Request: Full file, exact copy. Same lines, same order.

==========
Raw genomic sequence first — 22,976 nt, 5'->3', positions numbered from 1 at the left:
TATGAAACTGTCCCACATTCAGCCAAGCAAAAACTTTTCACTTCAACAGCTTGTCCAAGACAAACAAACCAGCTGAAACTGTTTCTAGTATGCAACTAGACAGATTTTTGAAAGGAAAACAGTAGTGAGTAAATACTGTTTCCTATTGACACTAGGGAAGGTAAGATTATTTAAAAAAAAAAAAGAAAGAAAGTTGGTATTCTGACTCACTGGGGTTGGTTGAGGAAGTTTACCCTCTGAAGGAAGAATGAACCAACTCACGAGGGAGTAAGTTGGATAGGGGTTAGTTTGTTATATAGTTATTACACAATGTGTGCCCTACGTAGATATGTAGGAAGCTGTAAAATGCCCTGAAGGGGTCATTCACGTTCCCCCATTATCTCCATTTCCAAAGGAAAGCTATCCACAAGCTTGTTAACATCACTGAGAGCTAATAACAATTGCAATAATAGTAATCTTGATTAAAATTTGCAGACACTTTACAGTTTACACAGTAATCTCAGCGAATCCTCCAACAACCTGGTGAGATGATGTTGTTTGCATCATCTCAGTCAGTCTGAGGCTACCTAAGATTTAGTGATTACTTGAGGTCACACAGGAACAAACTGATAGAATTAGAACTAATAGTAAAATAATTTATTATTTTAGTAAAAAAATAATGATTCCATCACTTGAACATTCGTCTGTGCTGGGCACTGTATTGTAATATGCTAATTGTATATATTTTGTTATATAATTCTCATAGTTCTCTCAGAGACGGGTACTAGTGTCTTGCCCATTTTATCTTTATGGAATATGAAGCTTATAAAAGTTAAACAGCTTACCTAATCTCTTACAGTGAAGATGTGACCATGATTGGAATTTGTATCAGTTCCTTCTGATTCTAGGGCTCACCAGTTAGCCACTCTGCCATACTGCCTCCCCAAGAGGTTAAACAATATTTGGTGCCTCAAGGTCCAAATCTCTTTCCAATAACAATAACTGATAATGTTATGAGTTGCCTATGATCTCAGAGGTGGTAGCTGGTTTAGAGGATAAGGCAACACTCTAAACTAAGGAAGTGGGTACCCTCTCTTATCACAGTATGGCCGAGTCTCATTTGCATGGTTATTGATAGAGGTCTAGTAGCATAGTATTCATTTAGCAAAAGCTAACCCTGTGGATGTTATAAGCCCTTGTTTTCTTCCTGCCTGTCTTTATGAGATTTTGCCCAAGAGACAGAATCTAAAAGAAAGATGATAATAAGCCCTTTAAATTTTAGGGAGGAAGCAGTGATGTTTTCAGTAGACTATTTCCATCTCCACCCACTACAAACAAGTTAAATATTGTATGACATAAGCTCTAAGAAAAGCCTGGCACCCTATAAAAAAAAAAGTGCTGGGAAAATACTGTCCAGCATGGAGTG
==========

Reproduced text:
Raw genomic sequence first — 22,976 nt, 5'->3', positions numbered from 1 at the left:
TATGAAACTGTCCCACATTCAGCCAAGCAAAAACTTTTCACTTCAACAGCTTGTCCAAGACAAACAAACCAGCTGAAACTGTTTCTAGTATGCAACTAGACAGATTTTTGAAAGGAAAACAGTAGTGAGTAAATACTGTTTCCTATTGACACTAGGGAAGGTAAGATTATTTAAAAAAAAAAAAGAAAGAAAGTTGGTATTCTGACTCACTGGGGTTGGTTGAGGAAGTTTACCCTCTGAAGGAAGAATGAACCAACTCACGAGGGAGTAAGTTGGATAGGGGTTAGTTTGTTATATAGTTATTACACAATGTGTGCCCTACGTAGATATGTAGGAAGCTGTAAAATGCCCTGAAGGGGTCATTCACGTTCCCCCATTATCTCCATTTCCAAAGGAAAGCTATCCACAAGCTTGTTAACATCACTGAGAGCTAATAACAATTGCAATAATAGTAATCTTGATTAAAATTTGCAGACACTTTACAGTTTACACAGTAATCTCAGCGAATCCTCCAACAACCTGGTGAGATGATGTTGTTTGCATCATCTCAGTCAGTCTGAGGCTACCTAAGATTTAGTGATTACTTGAGGTCACACAGGAACAAACTGATAGAATTAGAACTAATAGTAAAATAATTTATTATTTTAGTAAAAAAATAATGATTCCATCACTTGAACATTCGTCTGTGCTGGGCACTGTATTGTAATATGCTAATTGTATATATTTTGTTATATAATTCTCATAGTTCTCTCAGAGACGGGTACTAGTGTCTTGCCCATTTTATCTTTATGGAATATGAAGCTTATAAAAGTTAAACAGCTTACCTAATCTCTTACAGTGAAGATGTGACCATGATTGGAATTTGTATCAGTTCCTTCTGATTCTAGGGCTCACCAGTTAGCCACTCTGCCATACTGCCTCCCCAAGAGGTTAAACAATATTTGGTGCCTCAAGGTCCAAATCTCTTTCCAATAACAATAACTGATAATGTTATGAGTTGCCTATGATCTCAGAGGTGGTAGCTGGTTTAGAGGATAAGGCAACACTCTAAACTAAGGAAGTGGGTACCCTCTCTTATCACAGTATGGCCGAGTCTCATTTGCATGGTTATTGATAGAGGTCTAGTAGCATAGTATTCATTTAGCAAAAGCTAACCCTGTGGATGTTATAAGCCCTTGTTTTCTTCCTGCCTGTCTTTATGAGATTTTGCCCAAGAGACAGAATCTAAAAGAAAGATGATAATAAGCCCTTTAAATTTTAGGGAGGAAGCAGTGATGTTTTCAGTAGACTATTTCCATCTCCACCCACTACAAACAAGTTAAATATTGTATGACATAAGCTCTAAGAAAAGCCTGGCACCCTATAAAAAAAAAAGTGCTGGGAAAATACTGTCCAGCATGGAGTG